Jon Huntsman, Mitt Romney, And Serving Your Country
One of the most interesting moments in this morning’s NBC debate came when Jon Huntsman brought up something that had occurred the night before in the ABC News Debate. In that debate, Mitt Romney openly and rather surprisingly harshly attacked Huntsman for accepting a position as Ambassador to China under President Obama:
Manchester, N.H. • Presidential candidate Mitt Romney slammed rival Jon Huntsman on Saturday for serving as President Barack Obama’s ambassador to China, an uncharacteristic move for the former Massachusetts governor who has typically steered his zingers at Obama.
Romney, who has a solid lead in the New Hampshire polls, attacked Huntsman during the second-to-last debate before Tuesday’s primary after the ex-Utah governor touted his experience serving abroad and explained why starting a trade war with the country was dangerous.
“I’m sorry, governor, you were, the last two years, implementing the policies of this administration in China,” Romney said at the ABC News-Yahoo debate at Saint Anselm College. “The rest of us on this stage were doing our best to get Republicans elected across the country and stop the policies of this president from being put forward.”
Huntsman responded in Mandarin Chinese: “He doesn’t really understand the situation” and then continued on in English, “What he is calling for would lead to a trade war. It makes for easy talk and a nice applause line, but it’s far different from the reality in the U.S.-China relationship.”
Early on in this morning’s debate, Huntsman chose to bring the issue up again:
Republican presidential candidate Jon Huntsman again defended his service as an ambassador to China in the Obama administration in a Sunday morning debate, saying that he put “country first” and that the criticism he has sustained reflected attitudes which divide the country.
“I was criticized last night by Governor Romney for putting my country first,” Huntsman said in the NBC/Facebook debate from New Hampshire. “He criticized me while he was out raising money for serving my country in China, yes, under a Democrat, like my two sons are doing in the United States Navy. They’re not asking who — what political affiliation the president is. I want to be very clear with the people here in New Hampshire and this country: I will always put my country first. And I think that’s important to them.”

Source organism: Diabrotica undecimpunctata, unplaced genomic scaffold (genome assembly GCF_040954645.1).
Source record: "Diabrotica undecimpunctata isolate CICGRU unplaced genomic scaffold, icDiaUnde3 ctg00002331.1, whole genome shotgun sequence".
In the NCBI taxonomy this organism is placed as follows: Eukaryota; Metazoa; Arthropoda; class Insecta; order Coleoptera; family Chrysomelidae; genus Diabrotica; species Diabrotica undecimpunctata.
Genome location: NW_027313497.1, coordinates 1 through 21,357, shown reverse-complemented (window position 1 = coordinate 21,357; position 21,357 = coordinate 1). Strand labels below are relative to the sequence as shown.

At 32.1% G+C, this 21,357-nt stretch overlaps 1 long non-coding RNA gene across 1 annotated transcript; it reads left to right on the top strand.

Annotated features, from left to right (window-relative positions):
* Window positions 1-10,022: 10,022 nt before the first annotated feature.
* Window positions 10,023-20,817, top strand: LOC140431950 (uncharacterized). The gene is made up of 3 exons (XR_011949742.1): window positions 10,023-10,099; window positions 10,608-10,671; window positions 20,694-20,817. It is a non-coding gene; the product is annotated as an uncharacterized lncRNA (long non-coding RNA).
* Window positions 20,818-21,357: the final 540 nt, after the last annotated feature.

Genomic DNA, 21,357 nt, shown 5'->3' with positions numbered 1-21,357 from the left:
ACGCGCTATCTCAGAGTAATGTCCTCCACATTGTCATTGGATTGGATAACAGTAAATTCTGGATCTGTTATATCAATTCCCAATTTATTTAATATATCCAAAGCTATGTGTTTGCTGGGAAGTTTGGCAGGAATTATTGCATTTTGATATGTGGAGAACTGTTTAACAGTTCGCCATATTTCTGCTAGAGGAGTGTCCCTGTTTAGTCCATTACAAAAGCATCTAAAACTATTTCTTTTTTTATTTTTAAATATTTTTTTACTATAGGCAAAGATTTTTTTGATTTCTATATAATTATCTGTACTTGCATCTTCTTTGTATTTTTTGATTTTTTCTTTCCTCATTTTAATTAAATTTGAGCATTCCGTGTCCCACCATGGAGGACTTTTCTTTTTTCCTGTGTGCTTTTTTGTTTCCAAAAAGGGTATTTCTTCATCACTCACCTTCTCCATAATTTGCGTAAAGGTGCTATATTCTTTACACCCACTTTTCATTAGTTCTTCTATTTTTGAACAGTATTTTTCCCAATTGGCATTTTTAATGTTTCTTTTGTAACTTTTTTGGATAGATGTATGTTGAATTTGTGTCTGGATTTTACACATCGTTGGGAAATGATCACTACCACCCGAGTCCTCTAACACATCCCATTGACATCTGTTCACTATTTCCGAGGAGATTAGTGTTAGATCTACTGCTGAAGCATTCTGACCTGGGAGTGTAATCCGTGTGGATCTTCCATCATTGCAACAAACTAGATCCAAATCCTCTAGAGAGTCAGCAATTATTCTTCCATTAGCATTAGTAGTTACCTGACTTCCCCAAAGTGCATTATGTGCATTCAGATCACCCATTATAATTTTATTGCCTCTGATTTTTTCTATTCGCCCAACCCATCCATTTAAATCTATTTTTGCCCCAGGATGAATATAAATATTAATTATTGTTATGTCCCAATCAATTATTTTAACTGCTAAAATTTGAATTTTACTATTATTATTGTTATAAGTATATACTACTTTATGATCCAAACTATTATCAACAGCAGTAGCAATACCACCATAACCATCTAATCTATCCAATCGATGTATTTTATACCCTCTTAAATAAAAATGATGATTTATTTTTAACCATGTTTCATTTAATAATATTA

Romney continued to criticize Huntsman when it was brought up again this morning.
“I think we serve our country first by standing for people who believe in conservative principles and doing everything in our power to promote an agenda that does not include President Obama’s agenda,” Romney said. “I think the decision to go and work for President Obama is one which you took. I don’t disrespect your decision to do that. I just think it’s most likely that the person who should represent our party running against President Obama is not someone who called him a remarkable leader and went to be his ambassador in China.”
Huntsman then said that attitude was was U.S. was divided.
“This nation is divided… because of attitudes like that,” Huntsman said. “The American people are tired of the partisan division. They have had enough. There is no trust left among the American people and the institutions of power and among the American people and our elected officials. And I say, we’ve had enough, and we have to change our direction in terms of coming together as Americans first and foremost and finding solutions to our problems.”